H. Bouchardsp
G. M. Ehlers. W
All students who are competing in N
e Hopwood contests and who haveN
hanged their address since the pub- P
cation of the Student Directory
ould leave a record of their new 7:
dress in the Hopwood Room. 7B
Aeronautical and Mechanical En- w
ineers: One of the large air transport C
ompanies wishes to .select five men
D train as pilots. Those selected °x
ust be able to qualify physically and
ear a relatively moderate financial
urden for the first nine months. De- m
ails of the opportunity may be ob- at
ained at the Office of the Depart-
ent of Aeronautical Engineering. A "Mu
epresentative of the Company will be tu
vailable for interviews, in Room B-
7 East Engineering Building, o Fri-
ay and Saturday, May 20 and 21. g
, n
Choral Union Members: Members e
f the Choral Union are requested to m
eturn their music scored to the gi
chool of Music between the hours
f 9:00 and 12:00 and 1:00 and 4:00,
ot later than noon, Friday, May me
0, to receive other music book re-
nds. After 12 o'clock Friday, no p
efunds will be made. .
Rochdale Cooperative House: Appli- o.
ations for admission to the Rochdale
ooperative House for the coming no
ear, 1938-39, are now being accepted. "
L new prerequisite to consideration, c
hich requires each applicant to
'rite a 100-200 word essay on the
ooperative Movement, is now in ef- w
et. Application blanks are avail- er
ble in Dean Olmstead's Office, Room e
, University Hall, and at the Roch- p
ale House, 640 Oxford Road. All ap-
lications must be in, by Wednesday,
lay 25. F
To All Faculty Members and Wom- s
n Students who have received the i
uestionnaire sent out by the Daily
usiness Staff are urgently requested
o return them immediately to the V
aily. Your cooperation. in return- s
ng these promptly will be greatly ap- h
reciated inasmuch as it is essential C
othe success of the survey.
Academic Notices -h
Abnormal Psychology 42 Clinic at 6
Ypshanti'Hospital will be held Friday
fternoon, May 20. Busses will leave
rom the Mall near Natural Science I
Building at one o'clock., Come early a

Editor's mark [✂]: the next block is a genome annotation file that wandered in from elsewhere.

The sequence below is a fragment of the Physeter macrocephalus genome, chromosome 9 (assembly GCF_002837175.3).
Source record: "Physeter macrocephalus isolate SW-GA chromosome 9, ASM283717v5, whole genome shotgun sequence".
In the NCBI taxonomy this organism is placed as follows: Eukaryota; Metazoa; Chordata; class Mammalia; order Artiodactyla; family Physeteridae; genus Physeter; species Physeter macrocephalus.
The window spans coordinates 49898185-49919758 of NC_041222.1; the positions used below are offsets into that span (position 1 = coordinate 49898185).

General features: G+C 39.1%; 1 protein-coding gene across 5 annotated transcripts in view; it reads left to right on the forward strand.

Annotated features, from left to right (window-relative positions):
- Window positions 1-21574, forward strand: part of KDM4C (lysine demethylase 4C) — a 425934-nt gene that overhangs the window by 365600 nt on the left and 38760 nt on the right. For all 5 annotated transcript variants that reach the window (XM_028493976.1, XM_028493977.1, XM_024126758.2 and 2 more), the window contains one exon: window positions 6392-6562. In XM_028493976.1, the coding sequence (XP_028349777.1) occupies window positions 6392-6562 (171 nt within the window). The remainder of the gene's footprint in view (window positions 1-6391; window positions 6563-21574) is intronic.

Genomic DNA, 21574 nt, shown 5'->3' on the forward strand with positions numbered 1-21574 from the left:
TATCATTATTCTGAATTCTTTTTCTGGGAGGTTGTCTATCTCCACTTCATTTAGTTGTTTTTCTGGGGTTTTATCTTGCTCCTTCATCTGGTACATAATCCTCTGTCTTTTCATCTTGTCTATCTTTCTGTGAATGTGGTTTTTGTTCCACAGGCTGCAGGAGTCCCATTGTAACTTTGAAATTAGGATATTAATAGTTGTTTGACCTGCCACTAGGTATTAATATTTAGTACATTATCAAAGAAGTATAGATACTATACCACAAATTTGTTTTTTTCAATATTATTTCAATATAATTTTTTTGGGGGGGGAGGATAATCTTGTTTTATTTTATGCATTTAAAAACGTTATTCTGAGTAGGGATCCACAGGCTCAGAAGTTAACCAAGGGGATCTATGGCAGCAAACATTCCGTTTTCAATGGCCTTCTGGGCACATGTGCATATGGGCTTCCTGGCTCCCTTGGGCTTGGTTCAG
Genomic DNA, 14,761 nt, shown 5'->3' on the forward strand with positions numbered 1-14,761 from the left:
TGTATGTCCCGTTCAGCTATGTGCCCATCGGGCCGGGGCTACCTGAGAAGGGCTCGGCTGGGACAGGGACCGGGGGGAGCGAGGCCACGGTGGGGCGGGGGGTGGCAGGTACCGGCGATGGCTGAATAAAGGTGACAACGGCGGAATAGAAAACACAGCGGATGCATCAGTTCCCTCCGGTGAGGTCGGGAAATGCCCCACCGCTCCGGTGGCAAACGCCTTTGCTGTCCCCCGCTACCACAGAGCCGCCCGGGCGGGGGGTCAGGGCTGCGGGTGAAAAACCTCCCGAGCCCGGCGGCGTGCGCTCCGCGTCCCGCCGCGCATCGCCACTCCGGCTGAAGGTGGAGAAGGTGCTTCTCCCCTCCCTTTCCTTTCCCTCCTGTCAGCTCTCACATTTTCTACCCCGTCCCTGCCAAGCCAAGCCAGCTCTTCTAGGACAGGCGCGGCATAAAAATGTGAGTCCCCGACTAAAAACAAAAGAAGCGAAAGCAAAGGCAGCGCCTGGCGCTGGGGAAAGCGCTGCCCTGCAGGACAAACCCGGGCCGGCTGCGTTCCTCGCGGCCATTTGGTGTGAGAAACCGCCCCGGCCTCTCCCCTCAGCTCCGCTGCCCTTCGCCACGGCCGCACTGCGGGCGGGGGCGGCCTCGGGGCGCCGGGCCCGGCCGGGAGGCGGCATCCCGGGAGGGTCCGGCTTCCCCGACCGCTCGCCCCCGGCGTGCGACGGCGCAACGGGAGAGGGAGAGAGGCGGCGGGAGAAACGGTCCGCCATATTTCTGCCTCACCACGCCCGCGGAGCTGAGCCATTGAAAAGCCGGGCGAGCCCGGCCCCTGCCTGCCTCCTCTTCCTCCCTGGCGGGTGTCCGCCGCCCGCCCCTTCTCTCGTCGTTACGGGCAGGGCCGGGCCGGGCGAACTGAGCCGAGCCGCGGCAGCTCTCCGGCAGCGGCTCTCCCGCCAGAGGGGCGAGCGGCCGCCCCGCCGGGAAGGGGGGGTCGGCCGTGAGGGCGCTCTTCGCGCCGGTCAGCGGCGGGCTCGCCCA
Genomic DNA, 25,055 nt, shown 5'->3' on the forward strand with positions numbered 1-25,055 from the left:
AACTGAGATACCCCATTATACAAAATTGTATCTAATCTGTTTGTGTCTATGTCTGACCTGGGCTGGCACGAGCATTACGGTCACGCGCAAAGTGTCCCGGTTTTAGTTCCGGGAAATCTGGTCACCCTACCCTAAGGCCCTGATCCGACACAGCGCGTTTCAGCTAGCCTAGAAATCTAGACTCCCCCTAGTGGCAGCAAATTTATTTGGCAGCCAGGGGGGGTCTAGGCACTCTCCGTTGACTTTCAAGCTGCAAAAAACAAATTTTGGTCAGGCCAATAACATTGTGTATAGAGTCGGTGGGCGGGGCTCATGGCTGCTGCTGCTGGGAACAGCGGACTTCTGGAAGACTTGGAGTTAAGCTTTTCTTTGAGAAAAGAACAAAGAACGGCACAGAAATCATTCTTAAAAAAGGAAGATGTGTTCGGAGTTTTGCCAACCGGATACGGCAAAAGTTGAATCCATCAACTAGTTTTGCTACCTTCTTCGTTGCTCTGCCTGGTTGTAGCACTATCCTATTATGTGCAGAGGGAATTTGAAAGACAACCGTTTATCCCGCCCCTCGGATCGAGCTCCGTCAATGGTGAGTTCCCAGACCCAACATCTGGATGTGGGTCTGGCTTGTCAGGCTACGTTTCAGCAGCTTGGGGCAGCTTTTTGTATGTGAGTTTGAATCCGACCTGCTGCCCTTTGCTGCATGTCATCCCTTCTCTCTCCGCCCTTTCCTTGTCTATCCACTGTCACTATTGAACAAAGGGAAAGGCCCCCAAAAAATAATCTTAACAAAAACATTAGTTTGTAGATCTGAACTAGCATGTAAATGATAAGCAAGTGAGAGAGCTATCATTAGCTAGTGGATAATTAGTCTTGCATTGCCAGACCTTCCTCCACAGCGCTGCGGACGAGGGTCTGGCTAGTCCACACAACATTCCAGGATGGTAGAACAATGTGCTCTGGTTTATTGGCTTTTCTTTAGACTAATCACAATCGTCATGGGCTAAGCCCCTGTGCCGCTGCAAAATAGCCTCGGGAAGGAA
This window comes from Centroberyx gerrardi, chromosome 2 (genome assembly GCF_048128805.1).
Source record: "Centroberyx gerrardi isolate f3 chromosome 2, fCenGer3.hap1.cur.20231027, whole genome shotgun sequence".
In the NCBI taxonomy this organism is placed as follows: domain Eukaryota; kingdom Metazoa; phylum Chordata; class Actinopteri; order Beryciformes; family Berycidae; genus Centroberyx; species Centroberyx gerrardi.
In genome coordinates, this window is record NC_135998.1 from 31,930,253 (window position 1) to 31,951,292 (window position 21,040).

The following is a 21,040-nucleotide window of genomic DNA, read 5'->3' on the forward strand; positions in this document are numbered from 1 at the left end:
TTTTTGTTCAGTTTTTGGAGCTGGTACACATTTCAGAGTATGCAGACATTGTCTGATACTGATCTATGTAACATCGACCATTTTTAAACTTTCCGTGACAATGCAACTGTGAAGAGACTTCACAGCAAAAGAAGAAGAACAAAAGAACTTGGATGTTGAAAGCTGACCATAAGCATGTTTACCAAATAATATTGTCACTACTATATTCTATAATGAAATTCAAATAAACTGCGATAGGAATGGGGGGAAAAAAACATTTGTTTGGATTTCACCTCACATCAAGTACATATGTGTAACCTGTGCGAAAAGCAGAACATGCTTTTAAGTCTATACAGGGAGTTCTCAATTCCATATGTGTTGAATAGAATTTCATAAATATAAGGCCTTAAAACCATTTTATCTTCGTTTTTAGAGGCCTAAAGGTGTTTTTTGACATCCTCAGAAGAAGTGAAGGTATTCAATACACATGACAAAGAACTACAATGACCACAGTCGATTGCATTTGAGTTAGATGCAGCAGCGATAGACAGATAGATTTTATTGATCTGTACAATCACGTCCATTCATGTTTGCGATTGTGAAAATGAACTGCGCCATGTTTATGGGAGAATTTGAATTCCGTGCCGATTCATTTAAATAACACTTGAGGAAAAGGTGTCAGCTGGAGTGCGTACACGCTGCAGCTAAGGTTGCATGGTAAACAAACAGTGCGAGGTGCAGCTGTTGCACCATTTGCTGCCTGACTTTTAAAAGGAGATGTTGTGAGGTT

o obtain ticket.'
Directed Teaching, Qualifying Ex-
amination: All students expecting to

do directed teaching next semester
are required to pass a qualifying ex-e
amination in the subject which theyI
expect to teach. This examinatione
will be held on Saturday, May 21, atr
1 p.m. Students will meet in the au-I
ditorium of the University High
School. The examination will con-f
sume about four hours' time; prompt-t
ness is therefore essential.1
Candidates for Teachers Ceritifi-I
cale: All candidates for the Teach-
er's ertificate (except graduate stu-
dents who are candidates for ad-z
vanced degrees) are required to passr
a Comprehensive Examination in
Education after they have completed,
or practically completed, the required
Education courses. The examination
this spring will be held on Saturday,
May 21, from 2 to 5 o'clock in the
Auditorium of the University High
School. Bluebooks will be necessary.
Printed information regarding the
examination can be secured in the
School of Education office.
Exhibition, College of Architecture.
Drawings, photographs and maps of
Soviet architecture and city construc-
tion, also illustrations showing the
historical development of Soviet ar-
.hitecture from 1918 to the uresent.

gned and executed by Arthur Ne-
ll Kirk, is, shown in the pier cases
t either side of the Library entrance,
cond floor corridor. Open daily,
:00 to 5:00, except Sunday, until
une 1. The public is cordially in-
College of Architecture; Lecture and
ichibit, of Modern Glass Products:
fr. H. M. Alexander of the Libbey-
wens-Ford Glass Company, Toledo.
ill lecture on modern glass pro-
ucts, accompanied by an exhibit of
is material. Friday, May 20, 4:15;
round Floor lecture room. The
ublic is cordially invited.
Events Today
Research Club will meet tonight
t 8 p.m., in Room 2528 EastMedical
uilding. Program: Professor L. B.
ellum will speak on "Studies -in
exico on the Paleogeographic and
ectonic Influence of Stable Plat-
irms in Submarine Areas.", Professor
. C. Fries will speak on "The Chang-
g Grammar of Modern'English."
The Council will meet at 7:30 p.m.
Pharmaceutical Conference: The
nnual Pharmaceutical Conference
)onsored by the College of Pharmacy
ill be held at the Michigan Union
t 2:30 p.m. today.
Dr. R. L. Swain, President of the
ational Association of Boards of
harmacy, Dr. Arthur Curtis and
rof. C. C. Glover will be the principal
)eakers. At the evening meeting at
45 p.m. in Room 165 Chemistry
uilding, Dr. Allan J. McLaughlin
ill speak on "The Outlook for the